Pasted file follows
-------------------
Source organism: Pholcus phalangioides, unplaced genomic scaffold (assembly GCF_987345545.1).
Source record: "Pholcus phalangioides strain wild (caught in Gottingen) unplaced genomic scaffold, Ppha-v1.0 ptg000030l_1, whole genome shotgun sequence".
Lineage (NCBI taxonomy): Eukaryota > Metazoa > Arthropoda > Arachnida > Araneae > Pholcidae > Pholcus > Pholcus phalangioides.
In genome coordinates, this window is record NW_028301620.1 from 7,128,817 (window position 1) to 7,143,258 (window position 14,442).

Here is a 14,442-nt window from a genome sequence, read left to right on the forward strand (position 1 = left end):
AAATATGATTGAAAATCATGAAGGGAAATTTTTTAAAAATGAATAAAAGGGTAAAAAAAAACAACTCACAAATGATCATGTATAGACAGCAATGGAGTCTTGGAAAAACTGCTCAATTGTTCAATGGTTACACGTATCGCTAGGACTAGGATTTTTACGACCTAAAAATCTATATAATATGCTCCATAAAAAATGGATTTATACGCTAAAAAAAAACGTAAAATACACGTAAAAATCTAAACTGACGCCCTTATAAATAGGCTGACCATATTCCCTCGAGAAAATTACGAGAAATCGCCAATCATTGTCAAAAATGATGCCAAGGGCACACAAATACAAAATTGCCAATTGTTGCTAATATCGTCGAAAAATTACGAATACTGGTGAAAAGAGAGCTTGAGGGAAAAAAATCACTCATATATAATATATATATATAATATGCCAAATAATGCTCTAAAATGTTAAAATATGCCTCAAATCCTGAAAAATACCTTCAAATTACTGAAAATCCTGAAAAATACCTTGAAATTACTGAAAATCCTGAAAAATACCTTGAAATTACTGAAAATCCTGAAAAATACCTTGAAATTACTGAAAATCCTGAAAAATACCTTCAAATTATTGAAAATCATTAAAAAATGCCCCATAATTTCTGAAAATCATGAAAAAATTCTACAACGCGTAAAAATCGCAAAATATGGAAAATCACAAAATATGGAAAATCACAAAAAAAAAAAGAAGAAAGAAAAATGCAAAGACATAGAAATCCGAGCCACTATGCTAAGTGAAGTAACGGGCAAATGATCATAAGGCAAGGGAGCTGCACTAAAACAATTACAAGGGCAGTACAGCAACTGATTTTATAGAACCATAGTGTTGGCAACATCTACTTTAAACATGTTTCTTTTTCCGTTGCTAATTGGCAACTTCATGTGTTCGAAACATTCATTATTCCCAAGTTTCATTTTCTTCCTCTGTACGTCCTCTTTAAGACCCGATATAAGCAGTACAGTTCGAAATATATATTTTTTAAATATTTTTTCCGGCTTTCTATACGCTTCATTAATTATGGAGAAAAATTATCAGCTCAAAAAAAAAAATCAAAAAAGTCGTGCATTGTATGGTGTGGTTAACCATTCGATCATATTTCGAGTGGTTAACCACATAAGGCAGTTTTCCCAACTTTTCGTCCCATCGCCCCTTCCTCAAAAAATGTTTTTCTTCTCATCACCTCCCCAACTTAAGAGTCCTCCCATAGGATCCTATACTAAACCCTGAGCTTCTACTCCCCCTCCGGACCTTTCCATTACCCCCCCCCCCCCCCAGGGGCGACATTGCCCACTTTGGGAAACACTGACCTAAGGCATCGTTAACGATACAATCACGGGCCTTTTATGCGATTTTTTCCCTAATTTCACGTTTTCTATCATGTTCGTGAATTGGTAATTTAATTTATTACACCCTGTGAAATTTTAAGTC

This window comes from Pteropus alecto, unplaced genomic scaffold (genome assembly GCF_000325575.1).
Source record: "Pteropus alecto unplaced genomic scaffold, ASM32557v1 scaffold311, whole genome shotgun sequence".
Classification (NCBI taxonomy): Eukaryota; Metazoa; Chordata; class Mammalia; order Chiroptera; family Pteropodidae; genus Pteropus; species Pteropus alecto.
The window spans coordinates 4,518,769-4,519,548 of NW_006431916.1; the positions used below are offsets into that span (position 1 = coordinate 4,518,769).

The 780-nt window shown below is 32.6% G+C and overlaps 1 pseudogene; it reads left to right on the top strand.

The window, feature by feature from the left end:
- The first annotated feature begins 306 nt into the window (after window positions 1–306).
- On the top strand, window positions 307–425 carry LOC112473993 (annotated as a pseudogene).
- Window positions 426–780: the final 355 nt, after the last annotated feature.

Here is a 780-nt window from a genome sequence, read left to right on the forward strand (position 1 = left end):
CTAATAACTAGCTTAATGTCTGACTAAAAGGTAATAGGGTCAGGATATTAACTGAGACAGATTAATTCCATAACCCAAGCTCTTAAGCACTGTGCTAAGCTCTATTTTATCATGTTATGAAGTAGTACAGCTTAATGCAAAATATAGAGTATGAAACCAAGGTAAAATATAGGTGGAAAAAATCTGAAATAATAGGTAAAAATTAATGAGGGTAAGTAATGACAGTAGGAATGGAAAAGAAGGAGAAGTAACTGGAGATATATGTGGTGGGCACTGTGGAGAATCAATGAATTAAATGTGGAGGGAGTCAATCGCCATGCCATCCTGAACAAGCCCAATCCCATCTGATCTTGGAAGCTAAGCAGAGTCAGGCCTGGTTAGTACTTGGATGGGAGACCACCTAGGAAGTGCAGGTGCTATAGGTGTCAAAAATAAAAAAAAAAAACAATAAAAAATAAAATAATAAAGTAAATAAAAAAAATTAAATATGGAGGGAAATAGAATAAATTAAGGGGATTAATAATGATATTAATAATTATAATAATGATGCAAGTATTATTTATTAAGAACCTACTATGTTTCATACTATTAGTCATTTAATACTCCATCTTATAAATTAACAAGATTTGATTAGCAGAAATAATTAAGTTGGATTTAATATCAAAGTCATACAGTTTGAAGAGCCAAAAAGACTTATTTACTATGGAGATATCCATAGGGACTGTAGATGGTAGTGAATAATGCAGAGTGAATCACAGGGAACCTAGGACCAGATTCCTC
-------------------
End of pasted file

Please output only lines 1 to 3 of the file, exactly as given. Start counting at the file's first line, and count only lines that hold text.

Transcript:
Source organism: Pholcus phalangioides, unplaced genomic scaffold (assembly GCF_987345545.1).
Source record: "Pholcus phalangioides strain wild (caught in Gottingen) unplaced genomic scaffold, Ppha-v1.0 ptg000030l_1, whole genome shotgun sequence".
Lineage (NCBI taxonomy): Eukaryota > Metazoa > Arthropoda > Arachnida > Araneae > Pholcidae > Pholcus > Pholcus phalangioides.